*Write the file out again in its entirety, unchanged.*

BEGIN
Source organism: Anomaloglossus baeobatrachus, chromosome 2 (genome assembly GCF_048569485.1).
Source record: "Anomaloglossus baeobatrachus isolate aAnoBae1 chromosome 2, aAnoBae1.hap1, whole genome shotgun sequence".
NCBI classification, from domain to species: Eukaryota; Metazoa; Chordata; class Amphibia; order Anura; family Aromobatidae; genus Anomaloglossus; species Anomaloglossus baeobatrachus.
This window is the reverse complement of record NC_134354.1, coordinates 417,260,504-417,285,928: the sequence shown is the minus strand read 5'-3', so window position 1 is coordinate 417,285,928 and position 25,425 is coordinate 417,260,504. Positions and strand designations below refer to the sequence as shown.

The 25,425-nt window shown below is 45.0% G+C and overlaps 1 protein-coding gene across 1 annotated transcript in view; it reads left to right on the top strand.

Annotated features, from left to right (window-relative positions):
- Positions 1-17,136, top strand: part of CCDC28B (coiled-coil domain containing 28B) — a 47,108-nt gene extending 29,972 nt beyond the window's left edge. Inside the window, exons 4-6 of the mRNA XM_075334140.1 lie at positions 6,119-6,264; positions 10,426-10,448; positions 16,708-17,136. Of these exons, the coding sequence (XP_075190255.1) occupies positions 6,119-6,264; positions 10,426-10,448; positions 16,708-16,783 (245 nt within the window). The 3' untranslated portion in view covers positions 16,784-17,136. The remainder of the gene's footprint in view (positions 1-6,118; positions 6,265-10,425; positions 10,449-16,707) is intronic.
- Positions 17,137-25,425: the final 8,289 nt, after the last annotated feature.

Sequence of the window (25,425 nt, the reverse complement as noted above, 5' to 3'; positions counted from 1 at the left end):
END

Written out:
Source organism: Anomaloglossus baeobatrachus, chromosome 2 (genome assembly GCF_048569485.1).
Source record: "Anomaloglossus baeobatrachus isolate aAnoBae1 chromosome 2, aAnoBae1.hap1, whole genome shotgun sequence".
NCBI classification, from domain to species: Eukaryota; Metazoa; Chordata; class Amphibia; order Anura; family Aromobatidae; genus Anomaloglossus; species Anomaloglossus baeobatrachus.
This window is the reverse complement of record NC_134354.1, coordinates 417,260,504-417,285,928: the sequence shown is the minus strand read 5'-3', so window position 1 is coordinate 417,285,928 and position 25,425 is coordinate 417,260,504. Positions and strand designations below refer to the sequence as shown.

The 25,425-nt window shown below is 45.0% G+C and overlaps 1 protein-coding gene across 1 annotated transcript in view; it reads left to right on the top strand.

Annotated features, from left to right (window-relative positions):
- Positions 1-17,136, top strand: part of CCDC28B (coiled-coil domain containing 28B) — a 47,108-nt gene extending 29,972 nt beyond the window's left edge. Inside the window, exons 4-6 of the mRNA XM_075334140.1 lie at positions 6,119-6,264; positions 10,426-10,448; positions 16,708-17,136. Of these exons, the coding sequence (XP_075190255.1) occupies positions 6,119-6,264; positions 10,426-10,448; positions 16,708-16,783 (245 nt within the window). The 3' untranslated portion in view covers positions 16,784-17,136. The remainder of the gene's footprint in view (positions 1-6,118; positions 6,265-10,425; positions 10,449-16,707) is intronic.
- Positions 17,137-25,425: the final 8,289 nt, after the last annotated feature.

Sequence of the window (25,425 nt, the reverse complement as noted above, 5' to 3'; positions counted from 1 at the left end):